The greatest of these false beliefs is that we are somehow in control of our dizzying descent downward. In Tom Wolfe's book, The Right Stuff, he says that the first astronauts spent a lot of time going to the funerals of comrades who were killed in test planes. Still they didn't face the reality that testing experimental aircraft is an inherently dangerous line of work. Instead they believed that the difference between them and the ones they buried was that they had the right stuff and the pilots who died didn’t. We likewise tell ourselves: Why should I fasten a seat belt? What are the chances that I'm going to be in a wreck today? Or, Why should I go vote? What difference does one vote make? The five hundred votes that made a difference in the last presidential election were all cast one-by-one. Although we thoroughly understand the psychological tricks other people play on themselves, we seldom perceive the tricks we play on ourselves. If we did, we wouldn't play. Or would we?
The Arc of History Bends Toward Justice
Now the Bible is concerned with the tricks we play on ourselves. Jesus describes them in the tenth chapter of Matthew where he says, "Don't fear those who kill the body but can't kill the soul; rather fear him who can destroy both soul and body in hell." The trick is that we fear the wrong thing, the wrong people, the wrong situations. The tenants in the parable were afraid of paying the rent. They should have been afraid of the landlord instead. The political leaders were afraid of losing their power. But they should have been afraid of divine retribution!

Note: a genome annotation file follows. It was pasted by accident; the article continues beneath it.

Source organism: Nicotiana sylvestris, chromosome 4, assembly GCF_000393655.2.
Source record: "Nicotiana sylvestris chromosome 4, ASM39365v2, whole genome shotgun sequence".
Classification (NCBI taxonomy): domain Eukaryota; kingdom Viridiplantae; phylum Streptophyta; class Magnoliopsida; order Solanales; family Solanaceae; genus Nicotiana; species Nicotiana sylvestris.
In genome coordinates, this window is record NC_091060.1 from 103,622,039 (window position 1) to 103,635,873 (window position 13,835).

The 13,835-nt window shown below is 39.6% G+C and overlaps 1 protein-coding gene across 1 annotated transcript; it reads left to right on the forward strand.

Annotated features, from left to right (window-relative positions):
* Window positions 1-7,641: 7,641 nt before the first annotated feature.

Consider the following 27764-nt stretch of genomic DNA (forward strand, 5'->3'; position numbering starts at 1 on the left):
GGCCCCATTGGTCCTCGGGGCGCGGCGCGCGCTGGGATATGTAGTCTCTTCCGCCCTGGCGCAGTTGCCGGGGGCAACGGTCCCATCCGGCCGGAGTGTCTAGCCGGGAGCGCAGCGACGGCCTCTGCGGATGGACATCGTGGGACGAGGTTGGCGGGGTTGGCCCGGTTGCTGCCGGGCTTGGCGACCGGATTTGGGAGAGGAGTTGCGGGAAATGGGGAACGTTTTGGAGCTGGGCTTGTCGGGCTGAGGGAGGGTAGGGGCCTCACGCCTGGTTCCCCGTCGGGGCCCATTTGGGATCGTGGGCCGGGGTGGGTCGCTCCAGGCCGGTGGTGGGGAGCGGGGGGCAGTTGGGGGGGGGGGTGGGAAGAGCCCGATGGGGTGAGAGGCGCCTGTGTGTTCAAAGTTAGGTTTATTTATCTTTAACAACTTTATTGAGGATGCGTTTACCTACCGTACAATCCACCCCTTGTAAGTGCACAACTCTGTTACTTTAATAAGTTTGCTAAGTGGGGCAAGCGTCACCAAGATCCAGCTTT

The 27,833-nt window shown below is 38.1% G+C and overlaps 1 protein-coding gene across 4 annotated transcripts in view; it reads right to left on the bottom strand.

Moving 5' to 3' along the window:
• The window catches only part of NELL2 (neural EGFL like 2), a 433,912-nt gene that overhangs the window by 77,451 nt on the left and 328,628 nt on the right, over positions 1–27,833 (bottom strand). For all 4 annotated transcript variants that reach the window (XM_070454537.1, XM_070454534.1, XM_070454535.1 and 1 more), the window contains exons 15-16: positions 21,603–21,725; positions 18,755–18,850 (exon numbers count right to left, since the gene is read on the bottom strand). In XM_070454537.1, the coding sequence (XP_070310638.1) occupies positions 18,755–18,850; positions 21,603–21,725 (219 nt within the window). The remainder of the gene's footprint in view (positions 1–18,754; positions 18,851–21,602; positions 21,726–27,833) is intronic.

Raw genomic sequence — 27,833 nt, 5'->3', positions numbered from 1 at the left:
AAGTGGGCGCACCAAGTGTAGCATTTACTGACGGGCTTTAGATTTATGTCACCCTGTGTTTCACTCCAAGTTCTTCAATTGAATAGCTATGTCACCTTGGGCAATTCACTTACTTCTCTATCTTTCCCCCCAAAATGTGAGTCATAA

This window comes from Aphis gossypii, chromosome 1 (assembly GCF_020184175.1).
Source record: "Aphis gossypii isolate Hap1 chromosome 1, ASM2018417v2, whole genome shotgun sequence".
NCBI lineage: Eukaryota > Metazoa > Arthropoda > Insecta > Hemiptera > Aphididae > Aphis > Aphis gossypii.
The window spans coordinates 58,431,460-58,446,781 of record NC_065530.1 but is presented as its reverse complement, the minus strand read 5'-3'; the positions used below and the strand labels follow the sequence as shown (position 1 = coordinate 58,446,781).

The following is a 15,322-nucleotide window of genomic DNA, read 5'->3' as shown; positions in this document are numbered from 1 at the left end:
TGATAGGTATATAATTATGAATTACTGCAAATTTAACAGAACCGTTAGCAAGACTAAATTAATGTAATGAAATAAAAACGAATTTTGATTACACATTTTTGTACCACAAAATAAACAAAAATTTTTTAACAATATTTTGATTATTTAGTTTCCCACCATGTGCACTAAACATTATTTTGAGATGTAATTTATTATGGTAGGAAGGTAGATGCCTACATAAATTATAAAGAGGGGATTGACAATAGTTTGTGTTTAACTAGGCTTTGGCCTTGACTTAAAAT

As I read this passage, I think that Jesus' situation is like that of the apparently powerless threatened by the powerful. I thought of the Christian missionary Martin Burnham who was recently killed by Muslim terrorists in the Philippines after a year of terrible incarceration. The missionary might warn the terrorists that harming him could cause the liberal news media to turn against their cause. Of course, the terrorists would laugh at that. Terrorists, like greedy abortionists, aren't afraid of public opinion. But they are afraid of revolution within their ranks. They're afraid only of losing money, power and influence. They're afraid that if they don't oppress others, their own bunch will suffer loss of economic, political or social clout.
Yet such demonic oppressors of the poor, weak, and unborn should quake with fear when they hear the prophecies of Yahweh about judgment. On such, the prophet named Martin Luther King said, "The arc of history is a long, long arc, but it [ultimately] bends [back] toward justice." In other words, "Some day the landlord himself will come knock, knock, knocking at the front door."